He’d even gone so far as to get down on his knees in the dirt and scrape the fairy dust into a tiny pile, but he’d only grown more depressed, unsure how to separate amber from soil.

Laughing and Screaming weren’t looking well, either.


Brónach
,” Richard said pointedly. “Sad.”

The three Wards didn’t bother with an answer.

Neither did the mouse.

It was easier to think of her as a mouse because she’d bit
ten him several times when he’d reached for her, and he’d been forced to lock her in an old metal lunch box to keep her from running away.

He’d drilled holes in the lunch box for air, and so she could see out. She’d screamed like a dying rabbit when he’d run the drill, and that’s when he knew for sure she wasn’t Gabby anymore.

Gabriel never bit to draw blood. When she was frightened she chewed her tail just like Winter chewed his fingernails.

Richard sighed. He propped his rake against the wall of the pit.

“If I help you,” he asked Solemn, “can you help her?”

Solemn stared east. The mouse ran in circles in her cage.

“I’ll help you, buddy. Whatever you want. Just let me go.”

Richard shook his head.

“I don’t think so,” he answered without turning from the Wards. “Not yet, at least. We’ll see what Winter says.”

The captive grunted. He squirmed in the dirt. Richard had used heavy zip ties around his wrists and ankles,
but he hadn’t bothered to tape the fellow’s mouth, because there was no one near to hear him yell.


It’s winter now!” pleaded the captive. “I saw snow just this morning. Look, let me go.”

Richard pulled a yellowing handkerchief from his coat. The handkerchief had once belonged to Abraham Lincoln. It had seen better days.

Squatting, Richard spread Lincoln’s hanky on the ground, and began picking amber shards from the dirt, transferring them to the cloth.


Hey!” The captive had a nice set of lungs for a greasy old man. “I won’t tell anyone I found you down here, I swear!”


I’m afraid that’s the problem,” replied Richard. “You can see me. Which means Winter will want to see you. You’re mortal, right?”

The captive paused in his scuffling.
“You’re crazy.”


Not really.”


Look, buddy.” Now he started humping about in the dirt like a worm, trying to move closer to Richard. “I just got paid to do a job. Just deliver the mouse, she said. She paid me good, but not enough for this. She didn’t say nothing about a crazy kid with a gun.”


She didn’t put you on a plane, or a train. You’re too dirty for mass transit.”

The captive swore, panting.
“She put me in a car, with lunch. And cheese for the mouse.”


How considerate. You’re lucky she didn’t kill you. I won’t kill you, and neither will Winter. But if you don’t stop whining I’ll reconsider the duct tape.”

The captive started crying. They were the tears of a drunk, or a junkie, afraid he’ll miss his next fix. They were Bobby’s sort of tears. They didn’t bother Richard at all.

Amber dust stained Richard’s fingers. He was afraid he was crushing more than he was saving.

He stood up.

“I need tweezers,” he told the mouse. “I’ll be right back. Yell if he gets too close.”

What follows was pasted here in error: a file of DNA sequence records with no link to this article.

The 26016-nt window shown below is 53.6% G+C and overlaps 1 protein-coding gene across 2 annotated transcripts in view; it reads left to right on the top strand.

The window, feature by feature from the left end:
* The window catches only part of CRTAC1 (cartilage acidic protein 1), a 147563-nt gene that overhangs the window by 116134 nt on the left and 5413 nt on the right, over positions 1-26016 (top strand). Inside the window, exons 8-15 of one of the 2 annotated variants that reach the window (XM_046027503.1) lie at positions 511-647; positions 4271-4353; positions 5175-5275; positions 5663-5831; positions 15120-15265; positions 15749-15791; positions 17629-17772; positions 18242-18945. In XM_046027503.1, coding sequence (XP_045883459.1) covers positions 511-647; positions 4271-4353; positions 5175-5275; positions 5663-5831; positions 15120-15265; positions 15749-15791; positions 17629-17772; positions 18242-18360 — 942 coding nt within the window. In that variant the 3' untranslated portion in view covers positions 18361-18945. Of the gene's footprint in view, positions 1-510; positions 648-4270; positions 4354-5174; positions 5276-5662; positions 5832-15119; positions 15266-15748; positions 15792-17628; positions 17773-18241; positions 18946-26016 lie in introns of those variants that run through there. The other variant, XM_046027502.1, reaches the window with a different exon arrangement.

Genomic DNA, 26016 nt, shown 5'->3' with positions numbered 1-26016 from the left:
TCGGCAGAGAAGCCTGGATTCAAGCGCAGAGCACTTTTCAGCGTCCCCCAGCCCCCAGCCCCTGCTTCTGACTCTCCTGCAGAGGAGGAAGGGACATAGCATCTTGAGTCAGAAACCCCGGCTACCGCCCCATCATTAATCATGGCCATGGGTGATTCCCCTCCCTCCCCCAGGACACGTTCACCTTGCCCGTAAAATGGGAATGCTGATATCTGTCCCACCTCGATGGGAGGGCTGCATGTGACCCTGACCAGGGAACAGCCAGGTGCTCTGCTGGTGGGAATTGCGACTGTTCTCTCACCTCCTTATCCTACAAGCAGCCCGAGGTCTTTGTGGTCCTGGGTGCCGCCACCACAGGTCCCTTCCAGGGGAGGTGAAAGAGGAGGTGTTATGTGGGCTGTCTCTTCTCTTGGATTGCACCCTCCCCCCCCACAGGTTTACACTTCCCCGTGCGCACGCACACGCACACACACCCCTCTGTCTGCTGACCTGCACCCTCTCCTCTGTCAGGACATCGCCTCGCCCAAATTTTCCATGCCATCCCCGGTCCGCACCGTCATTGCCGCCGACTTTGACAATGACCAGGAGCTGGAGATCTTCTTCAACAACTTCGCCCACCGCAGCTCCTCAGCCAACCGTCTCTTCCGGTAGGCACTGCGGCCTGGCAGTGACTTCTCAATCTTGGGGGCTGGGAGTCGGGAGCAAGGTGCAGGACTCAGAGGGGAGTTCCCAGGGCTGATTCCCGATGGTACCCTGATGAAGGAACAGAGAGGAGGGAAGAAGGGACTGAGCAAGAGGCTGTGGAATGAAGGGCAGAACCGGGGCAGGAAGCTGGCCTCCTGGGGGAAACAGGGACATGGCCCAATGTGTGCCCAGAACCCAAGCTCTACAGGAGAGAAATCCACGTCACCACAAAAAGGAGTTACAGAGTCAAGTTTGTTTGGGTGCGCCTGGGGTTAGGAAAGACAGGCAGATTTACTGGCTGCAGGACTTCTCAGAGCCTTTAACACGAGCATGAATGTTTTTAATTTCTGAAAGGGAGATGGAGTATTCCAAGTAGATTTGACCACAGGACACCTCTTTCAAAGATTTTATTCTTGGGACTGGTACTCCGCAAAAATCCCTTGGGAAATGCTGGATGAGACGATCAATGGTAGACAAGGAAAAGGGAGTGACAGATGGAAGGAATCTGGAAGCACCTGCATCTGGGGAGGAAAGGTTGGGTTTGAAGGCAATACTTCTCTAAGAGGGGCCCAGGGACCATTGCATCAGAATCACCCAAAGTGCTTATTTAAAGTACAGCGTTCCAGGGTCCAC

Gabby stared through her drill holes, brown eyes glassy. They weren’t rodent eyes, even if they were empty.

The captive snuffled into the dirt.

Richard stepped over him, and climbed out of the pit.

 

The tweezers worked better than his fingers. Still, as the pile of
fragments on Lincoln’s handkerchief grew, Richard worried he was leaving too much fairy amber behind.

When he stopped to rest his strained eyes, he fretted over the cloudy patches behind Laughing and Screaming’s luminescent skin.

“What are those things?” the captive asked. He’d rolled closer to Richard and Gabby, but stopped his inch-worming when Richard smacked him with the rake handle.


Magic.” Richard rubbed his eyes, then blinked rapidly when he realized he’d transferred dust from his fingertips.


You
are
crazy.” The captive snorted. “Crazier than the ones that live in Central Park and think they’re wizards.”

Richard glanced
at Gabriel’s lunch box. Once it had been blue and green with a red handle and pictures of Scooby Doo painted on it. Now it was mostly peeling paint and rust, and Scooby Doo was riddled with holes.

Gabby didn’t stir. Richard thought she was asleep, long tail tucked over her nose.

“Like Harry Potter,” the captive continued, “only I’ve never seen
them
ride broom sticks.”


Do you work for them often?” Richard asked casually. “These wizards in Central Park?”


I didn’t say they were wizards. I said they think they’re like that. Special. And I only work for the one, I never see the others. But I know they’re there, watching. The trees go all quiet-like when they’re about.”


What sort of work?”


My name’s Anthony,” the captive offered hopefully. “What’s yours?”

Richard scowled at the floor.

“Hey! Buddy, what’s your name? Tell me your name!”

Richard
wrinkled his nose. He looked up at Laughing, Screaming, and Solemn, then over his shoulder at the man in the pit.


What’s that smell?”

Anthony made a face.

“Look, buddy, you should know, it’s not like living on the streets gets you regular hot showers and a shave, not unless you got time to do jobs -”


Quiet.”

Richard rose slowly to his feet. He knew the stink, but it didn’t belong, not yet.


Luath
,” Richard said in the Gaelic. “They're early.”

He
held his breath, listening.